It’s no secret that the early years of a child’s life is an important time to be building healthy eating habits. Ensuring children are eating a balanced diet full of nutritiously rich foods is critical for their overall health, growth and development. Yet parents know that getting kids to eat healthier can feel like a never-ending battle. In light of August being Kids Eat Right Month, owner of Australian Nutrition Centre, James Jensen, shares his top 5 tips on how to encourage your kids to make healthier choices when it comes to their food.

1. Make Family Meal Times a Priority

Studies have shown that children who share a family meal at least three times a week are more likely to have healthier dietary and eating habits. Having children eat alongside family members encourages them to join in and try new foods, particularly if everyone is eating the same meals.

2. Involve Children in the Cooking Process 

Getting children involved in preparing meals gives them the opportunity to learn about different foods and assists in building healthier eating habits. Children learn by watching you cook, so getting them to help in the kitchen will spark their curiosity and lead to an increased interest in the types of foods being served.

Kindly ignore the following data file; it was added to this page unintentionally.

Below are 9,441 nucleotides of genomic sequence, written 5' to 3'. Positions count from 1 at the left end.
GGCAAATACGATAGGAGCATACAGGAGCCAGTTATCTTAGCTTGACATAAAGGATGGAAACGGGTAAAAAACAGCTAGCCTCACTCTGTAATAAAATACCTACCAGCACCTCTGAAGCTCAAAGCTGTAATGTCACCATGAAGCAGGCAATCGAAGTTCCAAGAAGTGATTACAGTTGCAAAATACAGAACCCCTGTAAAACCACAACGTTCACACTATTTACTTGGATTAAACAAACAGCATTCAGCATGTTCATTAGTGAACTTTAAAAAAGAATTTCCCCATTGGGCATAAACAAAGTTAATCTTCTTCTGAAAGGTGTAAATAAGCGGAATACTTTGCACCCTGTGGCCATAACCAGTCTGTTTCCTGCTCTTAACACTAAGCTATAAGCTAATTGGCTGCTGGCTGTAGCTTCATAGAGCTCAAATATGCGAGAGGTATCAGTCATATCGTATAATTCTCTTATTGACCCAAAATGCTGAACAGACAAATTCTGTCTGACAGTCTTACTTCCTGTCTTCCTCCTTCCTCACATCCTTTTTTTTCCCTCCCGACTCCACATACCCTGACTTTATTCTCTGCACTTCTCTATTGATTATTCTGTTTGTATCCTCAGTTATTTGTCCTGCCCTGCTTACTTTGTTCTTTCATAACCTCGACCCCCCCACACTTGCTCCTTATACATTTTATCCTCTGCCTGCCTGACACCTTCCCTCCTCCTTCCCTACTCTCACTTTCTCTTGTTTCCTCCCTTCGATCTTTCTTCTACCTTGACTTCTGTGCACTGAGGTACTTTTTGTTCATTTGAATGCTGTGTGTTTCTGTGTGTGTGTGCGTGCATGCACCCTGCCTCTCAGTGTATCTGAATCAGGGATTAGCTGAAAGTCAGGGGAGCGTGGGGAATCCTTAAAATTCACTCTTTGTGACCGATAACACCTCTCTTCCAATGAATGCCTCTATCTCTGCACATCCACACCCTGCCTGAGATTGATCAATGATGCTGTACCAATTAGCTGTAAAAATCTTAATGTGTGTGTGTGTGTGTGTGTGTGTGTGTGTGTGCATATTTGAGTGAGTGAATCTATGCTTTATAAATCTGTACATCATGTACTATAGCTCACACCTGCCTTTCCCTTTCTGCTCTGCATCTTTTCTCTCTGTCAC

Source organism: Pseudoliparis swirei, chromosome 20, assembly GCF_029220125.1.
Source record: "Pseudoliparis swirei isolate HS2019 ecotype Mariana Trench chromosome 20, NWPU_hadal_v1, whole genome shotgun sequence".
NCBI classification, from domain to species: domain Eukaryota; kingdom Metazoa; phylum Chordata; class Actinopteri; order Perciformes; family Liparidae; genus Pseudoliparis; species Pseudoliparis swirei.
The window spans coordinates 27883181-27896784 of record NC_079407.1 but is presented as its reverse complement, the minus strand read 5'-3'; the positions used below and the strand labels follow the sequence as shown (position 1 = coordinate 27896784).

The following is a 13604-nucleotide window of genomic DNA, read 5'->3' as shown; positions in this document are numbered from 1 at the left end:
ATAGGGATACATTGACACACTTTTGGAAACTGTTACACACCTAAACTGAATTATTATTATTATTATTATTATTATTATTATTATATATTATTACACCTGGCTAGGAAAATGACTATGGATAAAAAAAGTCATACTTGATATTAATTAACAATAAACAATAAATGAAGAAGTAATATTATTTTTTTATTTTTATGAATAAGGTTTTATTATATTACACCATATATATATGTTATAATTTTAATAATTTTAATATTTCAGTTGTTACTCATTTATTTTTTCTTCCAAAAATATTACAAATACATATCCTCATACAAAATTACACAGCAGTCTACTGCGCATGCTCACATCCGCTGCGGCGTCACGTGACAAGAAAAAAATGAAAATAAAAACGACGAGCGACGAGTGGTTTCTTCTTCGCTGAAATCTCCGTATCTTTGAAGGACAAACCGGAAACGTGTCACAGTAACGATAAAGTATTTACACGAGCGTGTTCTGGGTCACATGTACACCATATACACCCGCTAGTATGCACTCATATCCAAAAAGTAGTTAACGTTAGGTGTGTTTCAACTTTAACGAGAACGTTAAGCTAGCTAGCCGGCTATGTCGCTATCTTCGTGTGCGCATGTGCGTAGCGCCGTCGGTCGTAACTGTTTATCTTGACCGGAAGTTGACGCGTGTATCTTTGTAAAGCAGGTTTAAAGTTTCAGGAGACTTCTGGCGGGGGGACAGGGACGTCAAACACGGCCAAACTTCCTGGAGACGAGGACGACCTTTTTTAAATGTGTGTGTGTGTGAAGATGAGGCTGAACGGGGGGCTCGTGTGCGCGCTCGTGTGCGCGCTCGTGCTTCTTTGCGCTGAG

3. Grow a Vegetable Patch

Planting and growing veggies in the backyard is a great way to get children excited about eating different types of foods. It also gives them the opportunity to learn about how vegetables are grown and their associated benefits. Not only is this a fun and great activity that the whole family can get involved in, but children who grow their own food are often more likely to eat it too.

4. Watch Food Documentaries

If you’re having a night in, why not watch a food documentary as a family? Discussion and investigation through food documentaries are a great and interesting source of education for children and often shows them the process behind how different types of foods are grown.

5.Don’t Cut Food too Small

This might sound like a strange one, but studies have shown that children are more willing to consume vegetables when they are in larger pieces (yes, it's true!). By keeping food sizes as large as possible (but still small enough for kids to consume properly) it creates the illusion that there is less for them to eat.

Getting your children to eat healthier doesn’t have to be the battle it probably feels like. By taking simple steps, you can encourage your child to develop healthier habits in a fun and interesting way.